physiological ageing and reproductive strategies in cooperatively breeding meerkats
My work with wild meerkat societies is the focus of my current research. This work falls into two broad threads:
(i) Ageing in wild meerkat societies
Like humans, meerkats live in social groups. And like humans, the social environment can be supportive and beneficial, or stressful and conflict-filled. Meerkats' social lives can therefore have a positive or negative effect on their health and ageing rates. My work aims to clarify what aspects of the social environment are linked with accelerated ageing, and what aspects are linked with delayed ageing. To do this, I investigate variation in telomere lengths. Telomeres are protective caps on chromosomes, which degrade slowly over time. Telomere degradation is linked with rapid ageing, whereas stable telomeres are associated with long, healthy lives.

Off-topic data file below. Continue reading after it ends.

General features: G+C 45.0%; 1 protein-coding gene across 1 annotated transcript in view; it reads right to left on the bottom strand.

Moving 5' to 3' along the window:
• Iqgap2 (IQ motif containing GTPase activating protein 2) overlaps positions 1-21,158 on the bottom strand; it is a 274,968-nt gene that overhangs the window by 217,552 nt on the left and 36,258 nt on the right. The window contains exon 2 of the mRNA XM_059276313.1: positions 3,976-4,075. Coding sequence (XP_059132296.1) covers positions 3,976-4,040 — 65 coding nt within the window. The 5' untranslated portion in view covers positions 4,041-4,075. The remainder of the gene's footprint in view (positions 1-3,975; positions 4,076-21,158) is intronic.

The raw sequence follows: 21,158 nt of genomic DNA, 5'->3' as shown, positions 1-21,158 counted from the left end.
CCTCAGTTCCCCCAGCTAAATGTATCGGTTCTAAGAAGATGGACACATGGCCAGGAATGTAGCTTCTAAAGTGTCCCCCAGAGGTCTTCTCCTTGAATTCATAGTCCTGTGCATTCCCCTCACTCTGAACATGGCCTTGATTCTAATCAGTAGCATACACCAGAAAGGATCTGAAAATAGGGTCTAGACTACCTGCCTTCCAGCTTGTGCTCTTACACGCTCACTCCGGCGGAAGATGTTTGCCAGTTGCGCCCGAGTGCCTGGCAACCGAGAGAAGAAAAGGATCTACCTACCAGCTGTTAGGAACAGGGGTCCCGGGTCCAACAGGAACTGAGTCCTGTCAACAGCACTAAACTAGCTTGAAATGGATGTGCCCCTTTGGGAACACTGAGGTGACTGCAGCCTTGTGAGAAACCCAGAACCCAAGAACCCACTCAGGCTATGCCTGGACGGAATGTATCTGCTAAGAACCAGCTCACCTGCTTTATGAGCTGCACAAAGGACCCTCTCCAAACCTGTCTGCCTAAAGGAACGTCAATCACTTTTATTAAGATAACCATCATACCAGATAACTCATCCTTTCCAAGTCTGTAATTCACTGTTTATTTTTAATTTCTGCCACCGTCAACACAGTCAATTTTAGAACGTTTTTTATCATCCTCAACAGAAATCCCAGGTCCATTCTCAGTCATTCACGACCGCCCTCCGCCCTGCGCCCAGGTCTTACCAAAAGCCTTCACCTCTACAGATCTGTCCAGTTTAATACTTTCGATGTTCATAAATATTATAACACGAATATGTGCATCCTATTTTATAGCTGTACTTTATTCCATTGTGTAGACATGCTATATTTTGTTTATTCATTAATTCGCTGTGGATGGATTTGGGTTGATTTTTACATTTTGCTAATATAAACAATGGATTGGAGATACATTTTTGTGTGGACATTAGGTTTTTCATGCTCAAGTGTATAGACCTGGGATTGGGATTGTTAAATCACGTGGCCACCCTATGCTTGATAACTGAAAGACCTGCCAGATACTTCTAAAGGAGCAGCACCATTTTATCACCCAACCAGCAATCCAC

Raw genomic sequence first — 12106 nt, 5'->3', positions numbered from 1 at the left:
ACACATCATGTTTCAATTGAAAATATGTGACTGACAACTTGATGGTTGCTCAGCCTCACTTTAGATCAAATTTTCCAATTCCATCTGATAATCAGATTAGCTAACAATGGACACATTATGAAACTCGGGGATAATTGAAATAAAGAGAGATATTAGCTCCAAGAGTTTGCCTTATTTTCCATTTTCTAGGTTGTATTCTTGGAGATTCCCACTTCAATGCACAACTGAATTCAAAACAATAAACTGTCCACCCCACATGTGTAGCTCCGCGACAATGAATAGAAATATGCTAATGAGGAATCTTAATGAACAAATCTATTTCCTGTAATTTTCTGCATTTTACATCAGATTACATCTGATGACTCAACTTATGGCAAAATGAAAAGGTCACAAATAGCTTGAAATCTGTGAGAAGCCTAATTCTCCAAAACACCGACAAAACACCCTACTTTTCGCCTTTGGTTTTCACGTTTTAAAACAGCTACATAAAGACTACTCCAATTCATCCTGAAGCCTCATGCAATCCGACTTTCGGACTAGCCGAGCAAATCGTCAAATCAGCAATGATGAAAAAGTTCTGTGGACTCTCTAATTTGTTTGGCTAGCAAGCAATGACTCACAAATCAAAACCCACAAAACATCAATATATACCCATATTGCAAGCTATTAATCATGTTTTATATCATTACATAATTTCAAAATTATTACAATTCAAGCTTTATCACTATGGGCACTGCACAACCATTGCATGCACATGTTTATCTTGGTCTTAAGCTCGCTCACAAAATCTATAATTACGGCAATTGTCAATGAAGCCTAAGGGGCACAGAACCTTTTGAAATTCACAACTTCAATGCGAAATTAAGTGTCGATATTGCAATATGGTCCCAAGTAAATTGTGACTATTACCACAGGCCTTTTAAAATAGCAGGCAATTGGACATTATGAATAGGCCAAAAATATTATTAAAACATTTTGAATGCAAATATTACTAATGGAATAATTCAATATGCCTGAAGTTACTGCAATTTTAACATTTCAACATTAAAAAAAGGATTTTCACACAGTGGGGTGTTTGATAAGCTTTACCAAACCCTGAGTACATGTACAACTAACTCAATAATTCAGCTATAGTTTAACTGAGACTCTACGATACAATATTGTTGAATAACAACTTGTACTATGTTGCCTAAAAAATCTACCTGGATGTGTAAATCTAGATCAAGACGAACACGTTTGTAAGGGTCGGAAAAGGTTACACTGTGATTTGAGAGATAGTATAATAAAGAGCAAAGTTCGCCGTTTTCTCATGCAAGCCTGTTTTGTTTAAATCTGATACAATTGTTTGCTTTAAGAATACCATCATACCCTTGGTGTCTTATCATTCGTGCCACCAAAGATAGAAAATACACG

(ii) Reproductive strategies in subordinate female meerkats
In meerkat societies, the dominant female is the primary breeder, but subordinate females frequently become pregnant. These subordinates' pregnancies can end well (with a healthy litter) or badly (with eviction, abortion, or infanticide). I am investigating the optimal strategies for subordinate females, which may allow them to breed successfully, minimize conflict with other group members, and (perhaps) avoid exposure to oxidative stress and shortened telomeres (see above).